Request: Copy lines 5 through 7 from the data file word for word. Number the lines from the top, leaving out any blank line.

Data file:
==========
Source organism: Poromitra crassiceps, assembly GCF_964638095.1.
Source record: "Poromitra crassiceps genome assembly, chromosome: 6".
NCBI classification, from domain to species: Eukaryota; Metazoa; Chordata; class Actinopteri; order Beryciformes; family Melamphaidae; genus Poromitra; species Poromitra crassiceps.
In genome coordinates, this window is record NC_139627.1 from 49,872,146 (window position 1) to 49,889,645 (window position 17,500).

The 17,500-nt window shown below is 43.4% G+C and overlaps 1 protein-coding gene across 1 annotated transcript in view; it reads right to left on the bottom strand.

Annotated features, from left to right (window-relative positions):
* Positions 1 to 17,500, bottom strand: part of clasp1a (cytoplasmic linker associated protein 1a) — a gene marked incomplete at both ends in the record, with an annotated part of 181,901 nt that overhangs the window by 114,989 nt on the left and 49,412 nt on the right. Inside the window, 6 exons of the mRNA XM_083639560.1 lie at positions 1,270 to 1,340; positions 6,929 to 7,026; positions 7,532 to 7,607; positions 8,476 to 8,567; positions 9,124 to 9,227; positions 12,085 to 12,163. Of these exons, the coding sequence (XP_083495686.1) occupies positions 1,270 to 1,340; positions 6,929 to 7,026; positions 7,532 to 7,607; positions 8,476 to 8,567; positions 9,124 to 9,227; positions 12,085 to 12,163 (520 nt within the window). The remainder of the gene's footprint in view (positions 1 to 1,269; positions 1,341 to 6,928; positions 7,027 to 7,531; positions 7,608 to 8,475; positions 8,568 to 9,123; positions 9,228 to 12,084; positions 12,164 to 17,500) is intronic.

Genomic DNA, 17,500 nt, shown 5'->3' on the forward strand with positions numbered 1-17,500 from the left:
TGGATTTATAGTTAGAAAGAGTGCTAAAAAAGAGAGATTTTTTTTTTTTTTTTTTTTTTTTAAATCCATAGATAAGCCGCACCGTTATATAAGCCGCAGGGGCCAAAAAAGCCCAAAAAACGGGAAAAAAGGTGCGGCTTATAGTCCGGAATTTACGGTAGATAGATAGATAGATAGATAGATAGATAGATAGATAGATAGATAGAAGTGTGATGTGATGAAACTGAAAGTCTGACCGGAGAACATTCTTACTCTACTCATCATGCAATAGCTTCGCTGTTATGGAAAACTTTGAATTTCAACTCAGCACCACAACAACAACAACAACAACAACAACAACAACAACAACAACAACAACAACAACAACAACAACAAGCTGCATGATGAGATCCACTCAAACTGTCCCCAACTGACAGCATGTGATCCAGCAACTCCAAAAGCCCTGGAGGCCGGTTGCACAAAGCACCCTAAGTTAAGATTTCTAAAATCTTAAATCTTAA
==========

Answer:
The 17,500-nt window shown below is 43.4% G+C and overlaps 1 protein-coding gene across 1 annotated transcript in view; it reads right to left on the bottom strand.

Annotated features, from left to right (window-relative positions):
* Positions 1 to 17,500, bottom strand: part of clasp1a (cytoplasmic linker associated protein 1a) — a gene marked incomplete at both ends in the record, with an annotated part of 181,901 nt that overhangs the window by 114,989 nt on the left and 49,412 nt on the right. Inside the window, 6 exons of the mRNA XM_083639560.1 lie at positions 1,270 to 1,340; positions 6,929 to 7,026; positions 7,532 to 7,607; positions 8,476 to 8,567; positions 9,124 to 9,227; positions 12,085 to 12,163. Of these exons, the coding sequence (XP_083495686.1) occupies positions 1,270 to 1,340; positions 6,929 to 7,026; positions 7,532 to 7,607; positions 8,476 to 8,567; positions 9,124 to 9,227; positions 12,085 to 12,163 (520 nt within the window). The remainder of the gene's footprint in view (positions 1 to 1,269; positions 1,341 to 6,928; positions 7,027 to 7,531; positions 7,608 to 8,475; positions 8,568 to 9,123; positions 9,228 to 12,084; positions 12,164 to 17,500) is intronic.